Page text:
In March of 2016, former NBA player Rick Fox made headlines with a surprising statement about a new up-and-coming sport. “In two years, it’ll be on par with the NHL,” Fox told news outlets. When he made this claim, Fox wasn’t referring to lacrosse. Rather, he was speaking about the world’s fastest growing sport, Electronic Sports — otherwise known as eSports or competitive video gaming.
Over the past decade, eSports has popularized itself as a highly competitive community of individuals that connect over a multitude of cities, countries, and continents. In eSports, gamers from around the world congregate to compete in games such as League of Legends and Super Smash Bros. For some Queen’s students, these may be the games they grew up playing in their basement.
Amidst the sudden growth of the sport, many top-tier schools such as Yale and Harvard have begun to field teams to participate in intercollegiate competition. Unsurprisingly, a large population at Queen’s has made the most of the growing eSports culture.
Amber Zhang, Comm ’18 and co-founder of the Queen’s eSports Association (QEA), has been at the forefront of eSport’s rising popularity at Queen’s. “Queen’s eSports is not just a video game club,” she told The Journal. “It’s there to reinvent the lifestyle of video games and to take a more proactive, communal, and social stance on what is seen as, very traditionally, introverted.”
This positive stance towards gaming is being reflected in numbers that QEA is currently seeing. The sum of all of QEA’s groups — which are divided up by video game interest — currently amounts to 1,576 Queen’s students. That’s approximately 6.5 percent of the entire Queen’s population.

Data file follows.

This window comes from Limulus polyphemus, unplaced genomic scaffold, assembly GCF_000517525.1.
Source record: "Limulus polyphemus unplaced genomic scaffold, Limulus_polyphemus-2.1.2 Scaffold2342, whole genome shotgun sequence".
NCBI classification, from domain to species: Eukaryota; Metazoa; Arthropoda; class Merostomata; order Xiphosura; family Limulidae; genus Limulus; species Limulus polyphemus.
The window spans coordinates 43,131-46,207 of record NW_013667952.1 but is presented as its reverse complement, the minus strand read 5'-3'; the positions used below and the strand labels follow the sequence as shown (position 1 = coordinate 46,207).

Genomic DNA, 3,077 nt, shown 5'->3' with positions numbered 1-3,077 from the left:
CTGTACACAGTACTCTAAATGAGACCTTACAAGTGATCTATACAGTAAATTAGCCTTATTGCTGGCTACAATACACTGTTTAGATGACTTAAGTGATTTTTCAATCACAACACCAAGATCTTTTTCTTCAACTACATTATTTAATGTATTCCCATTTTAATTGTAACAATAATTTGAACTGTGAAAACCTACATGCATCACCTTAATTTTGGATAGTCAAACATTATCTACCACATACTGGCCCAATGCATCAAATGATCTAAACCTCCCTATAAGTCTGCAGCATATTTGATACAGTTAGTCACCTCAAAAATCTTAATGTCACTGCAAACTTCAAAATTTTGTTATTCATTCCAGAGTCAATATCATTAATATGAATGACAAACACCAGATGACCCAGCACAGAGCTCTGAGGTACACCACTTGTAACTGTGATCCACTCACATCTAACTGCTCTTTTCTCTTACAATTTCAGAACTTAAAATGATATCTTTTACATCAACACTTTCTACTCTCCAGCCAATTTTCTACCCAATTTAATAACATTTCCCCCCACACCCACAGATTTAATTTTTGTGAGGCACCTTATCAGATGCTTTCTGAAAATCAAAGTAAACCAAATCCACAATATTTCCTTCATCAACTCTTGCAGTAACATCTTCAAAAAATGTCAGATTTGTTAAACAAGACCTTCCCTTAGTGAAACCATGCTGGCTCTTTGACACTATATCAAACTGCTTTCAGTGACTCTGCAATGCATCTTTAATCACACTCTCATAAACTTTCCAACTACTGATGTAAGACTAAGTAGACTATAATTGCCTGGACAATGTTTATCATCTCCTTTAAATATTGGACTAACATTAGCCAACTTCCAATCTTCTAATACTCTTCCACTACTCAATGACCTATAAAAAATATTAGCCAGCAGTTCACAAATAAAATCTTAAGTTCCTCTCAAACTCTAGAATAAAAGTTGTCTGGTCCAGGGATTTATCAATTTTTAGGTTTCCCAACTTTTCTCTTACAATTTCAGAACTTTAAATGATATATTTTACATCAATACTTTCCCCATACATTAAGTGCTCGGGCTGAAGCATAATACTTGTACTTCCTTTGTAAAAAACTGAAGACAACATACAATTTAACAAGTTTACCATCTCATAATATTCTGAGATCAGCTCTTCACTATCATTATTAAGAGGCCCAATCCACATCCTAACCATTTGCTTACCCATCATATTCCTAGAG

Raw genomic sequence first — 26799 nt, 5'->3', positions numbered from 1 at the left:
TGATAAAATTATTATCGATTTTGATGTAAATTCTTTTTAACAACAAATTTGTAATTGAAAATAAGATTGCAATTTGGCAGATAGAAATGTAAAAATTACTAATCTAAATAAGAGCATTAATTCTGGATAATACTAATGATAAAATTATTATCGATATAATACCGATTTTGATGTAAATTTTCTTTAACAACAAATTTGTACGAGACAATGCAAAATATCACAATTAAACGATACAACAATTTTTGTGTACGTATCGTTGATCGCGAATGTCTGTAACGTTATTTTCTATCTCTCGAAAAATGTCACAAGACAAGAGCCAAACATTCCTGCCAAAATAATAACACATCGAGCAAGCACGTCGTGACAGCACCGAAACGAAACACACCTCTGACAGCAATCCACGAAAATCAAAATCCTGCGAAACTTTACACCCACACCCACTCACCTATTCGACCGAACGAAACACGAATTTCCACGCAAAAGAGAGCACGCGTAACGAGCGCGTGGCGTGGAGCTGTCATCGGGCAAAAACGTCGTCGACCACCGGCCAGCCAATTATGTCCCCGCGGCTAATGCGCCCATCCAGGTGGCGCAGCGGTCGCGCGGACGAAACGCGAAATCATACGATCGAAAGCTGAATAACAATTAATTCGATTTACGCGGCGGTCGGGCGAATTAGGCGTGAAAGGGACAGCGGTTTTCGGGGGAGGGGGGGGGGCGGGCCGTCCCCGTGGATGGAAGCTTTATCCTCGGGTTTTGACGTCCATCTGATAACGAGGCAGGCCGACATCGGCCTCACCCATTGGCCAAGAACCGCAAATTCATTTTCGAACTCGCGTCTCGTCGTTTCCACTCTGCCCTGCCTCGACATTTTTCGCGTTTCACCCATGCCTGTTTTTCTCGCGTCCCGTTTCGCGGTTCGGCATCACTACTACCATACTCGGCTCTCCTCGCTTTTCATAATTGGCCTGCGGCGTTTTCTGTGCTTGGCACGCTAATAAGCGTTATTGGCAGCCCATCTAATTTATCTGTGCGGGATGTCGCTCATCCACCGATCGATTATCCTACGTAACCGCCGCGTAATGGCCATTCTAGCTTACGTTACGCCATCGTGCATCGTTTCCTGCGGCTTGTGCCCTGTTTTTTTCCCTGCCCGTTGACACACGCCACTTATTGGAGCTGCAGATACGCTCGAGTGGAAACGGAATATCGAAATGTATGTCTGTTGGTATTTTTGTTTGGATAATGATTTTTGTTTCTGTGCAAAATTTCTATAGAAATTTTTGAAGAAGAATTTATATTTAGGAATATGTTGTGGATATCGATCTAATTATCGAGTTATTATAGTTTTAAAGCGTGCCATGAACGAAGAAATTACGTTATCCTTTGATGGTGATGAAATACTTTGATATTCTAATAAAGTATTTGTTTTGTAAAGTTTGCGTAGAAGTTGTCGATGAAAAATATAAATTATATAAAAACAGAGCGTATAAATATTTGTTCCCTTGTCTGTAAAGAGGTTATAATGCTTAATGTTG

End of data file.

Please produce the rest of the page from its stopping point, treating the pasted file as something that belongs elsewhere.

Since eSport’s sudden rise, students have flocked to massive competitions hosted by game developers. The most popular, the North American Collegiate Championship, is held annually and is, as indicated by Zhang, one of the most sought-after events of the year. Last year, the University of British Colombia reigned victorious at the event.
“Typically, there are around 250 teams competing across America and Canada. Canada does have a very great thing going on … a lot of people think that the American universities have a monopoly, when that’s not the case”, Zhang said.
While the commitment required to be involved with QEA can vary, many students choose to dedicate a large piece of their lives to eSports. Zhang noted that “the competitive teams are typically a team of five or six and they are on a much stricter regimen where they have to play against other universities for practice.”
In a society that consumes sports such as hockey, baseball and basketball like food, members of the eSports community tend to draw heavy criticism for claiming that something that involves minimal physical strain could be considered a sport. But Zhang has her own thoughts on the way that eSports should be perceived.
“[People] will typically have a harder time viewing eSports as a legitimate sport because they have a more physical approach to it,” Zhang said. She objects to this idea, saying, “there is a drastic emotional and teamwork aspect of eSports. It depends if you see eSports [in] a physical aspect or [in] a competitive and teamwork heavy aspect.”
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